Mr Turner said after 40 years of Nationals this year he flicked his renewal form in the bin on Australia Day.

Bev Smiles says the costs to the whole of the Lachlan River system must be considered.

Bev Smiles says the costs to the whole of the Lachlan River system must be considered.

Inland Rivers Network president Bev Smiles says the entire system would be severely disrupted by raising the dam wall.

She insists there are significant water-saving measures that are more cost-effective to be had by maintaining existing infrastructure.

"The Jemalong Irrigation system is a case in point. Similar water savings and improved yield could be had repairing Jemalong," she said.

Ms Smiles said the amount of conveyance water currently needed to deliver orders made within the scheme would match an enlarged Wyangala's yield.

She questioned why such possibilities were not included in the Regional Water Strategy.

"It seems there's an attitude that regional water strategies involve building dams."

Wyangala Dam releasing water during the flooding of 2016.

Wyangala Dam releasing water during the flooding of 2016.

Ms Smiles said a larger dam would take more water out of the system and that meant less flows downstream.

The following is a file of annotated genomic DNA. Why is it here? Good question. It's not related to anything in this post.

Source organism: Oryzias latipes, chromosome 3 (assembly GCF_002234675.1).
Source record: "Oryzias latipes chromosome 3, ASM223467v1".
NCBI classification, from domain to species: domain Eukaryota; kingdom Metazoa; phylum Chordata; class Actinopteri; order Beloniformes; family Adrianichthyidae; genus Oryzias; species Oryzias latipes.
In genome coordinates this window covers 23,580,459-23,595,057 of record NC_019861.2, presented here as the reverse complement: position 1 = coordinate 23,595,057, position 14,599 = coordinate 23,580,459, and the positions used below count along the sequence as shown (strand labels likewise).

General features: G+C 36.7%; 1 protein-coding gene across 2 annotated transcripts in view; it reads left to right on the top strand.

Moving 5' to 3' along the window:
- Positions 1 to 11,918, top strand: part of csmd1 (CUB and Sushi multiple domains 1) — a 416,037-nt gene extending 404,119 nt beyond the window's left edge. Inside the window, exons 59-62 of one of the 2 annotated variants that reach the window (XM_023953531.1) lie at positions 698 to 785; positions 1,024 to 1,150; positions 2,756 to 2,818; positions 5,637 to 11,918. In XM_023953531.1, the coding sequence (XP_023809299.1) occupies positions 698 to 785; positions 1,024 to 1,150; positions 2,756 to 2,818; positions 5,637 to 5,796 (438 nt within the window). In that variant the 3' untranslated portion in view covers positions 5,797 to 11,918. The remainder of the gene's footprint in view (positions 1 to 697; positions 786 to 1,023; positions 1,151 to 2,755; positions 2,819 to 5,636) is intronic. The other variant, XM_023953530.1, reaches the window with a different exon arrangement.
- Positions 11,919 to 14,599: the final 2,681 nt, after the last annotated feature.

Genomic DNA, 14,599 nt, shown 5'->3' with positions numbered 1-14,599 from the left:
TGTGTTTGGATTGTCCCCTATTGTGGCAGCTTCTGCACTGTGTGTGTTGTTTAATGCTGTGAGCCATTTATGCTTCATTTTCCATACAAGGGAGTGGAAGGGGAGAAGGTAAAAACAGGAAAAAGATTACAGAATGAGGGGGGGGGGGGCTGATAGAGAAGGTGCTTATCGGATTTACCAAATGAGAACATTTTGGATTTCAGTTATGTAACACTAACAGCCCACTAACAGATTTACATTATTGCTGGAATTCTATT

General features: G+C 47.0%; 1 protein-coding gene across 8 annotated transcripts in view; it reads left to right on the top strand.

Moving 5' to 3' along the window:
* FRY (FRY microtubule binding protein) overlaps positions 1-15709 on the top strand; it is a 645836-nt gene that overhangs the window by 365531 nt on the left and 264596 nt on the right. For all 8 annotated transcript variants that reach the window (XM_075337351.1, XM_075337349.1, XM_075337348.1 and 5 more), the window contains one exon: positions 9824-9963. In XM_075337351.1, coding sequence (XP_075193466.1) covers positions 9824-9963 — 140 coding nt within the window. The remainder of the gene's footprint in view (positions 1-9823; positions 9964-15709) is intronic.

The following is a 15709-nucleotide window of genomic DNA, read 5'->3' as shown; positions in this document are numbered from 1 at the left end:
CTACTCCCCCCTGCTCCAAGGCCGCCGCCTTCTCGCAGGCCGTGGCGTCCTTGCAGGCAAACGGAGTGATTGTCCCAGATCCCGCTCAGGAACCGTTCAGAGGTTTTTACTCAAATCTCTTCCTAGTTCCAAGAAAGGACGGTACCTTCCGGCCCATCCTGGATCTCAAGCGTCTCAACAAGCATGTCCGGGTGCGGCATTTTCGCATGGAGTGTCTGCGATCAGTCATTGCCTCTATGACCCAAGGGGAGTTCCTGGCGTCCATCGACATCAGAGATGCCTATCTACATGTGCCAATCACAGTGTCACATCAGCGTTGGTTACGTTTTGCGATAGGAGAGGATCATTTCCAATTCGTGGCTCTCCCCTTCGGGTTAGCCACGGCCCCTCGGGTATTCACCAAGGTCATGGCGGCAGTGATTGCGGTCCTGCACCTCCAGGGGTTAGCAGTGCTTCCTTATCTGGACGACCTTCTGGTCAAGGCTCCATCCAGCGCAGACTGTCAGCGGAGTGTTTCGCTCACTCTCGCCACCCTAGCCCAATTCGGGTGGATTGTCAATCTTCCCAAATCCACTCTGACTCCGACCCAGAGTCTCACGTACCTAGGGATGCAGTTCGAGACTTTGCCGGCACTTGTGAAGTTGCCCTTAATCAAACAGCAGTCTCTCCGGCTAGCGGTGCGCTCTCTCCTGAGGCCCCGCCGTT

"The true cost to both economy and environment of less natural flows downstream is enormous, for instance losing wetlands, how is that assessed as a cost?"

Ms Smiles said it was yet to be seen whether the business case for the dam fully assessed whole-of-system costs.

"The business case must be released as a public document because an uknown amount of public money would be needed for the project," she said.

Asked what effect raising the dam wall would have on the Murray Darling Basin Plan, an MDBA spokesperson said: "the Basin Plan sets out sustainable diversion limits (SDL) for each valley in the Murray-Darling Basin".

"SDLs are how much water on average can be used in the Basin by towns, communities, industry and farmers. State governments are still required to keep within the SDL set by the Basin Plan," the spokesperson said.

"Through water resource plans, the MDBA is required to assess the impact of any proposed changes (including new or expanded dams) to state water management.

"This is to ensure there is no net reduction in the protection of planned environmental water as agreed to by Basin states through the Basin Plan."

MDBA chief executive Phillip Glyde was clearer at federal senate estimates on October 25 last year when asked by Senator Sarah Hanson-Young how SDL limits would be maintained should Wyangala be expanded and more water stored in it.

Mr Glyde said: "The proponent of the dam that you're talking about (Water NSW) would be the entity that would have to acquire that water from within the market".

A DPIE spokesperson, when asked if the department might be forced into the water market, replied: "no".

"The allowable take of water will be constrained by the sustainable diversion limit for the Lachlan established in the Basin Plan and embedded in the NSW water sharing plan."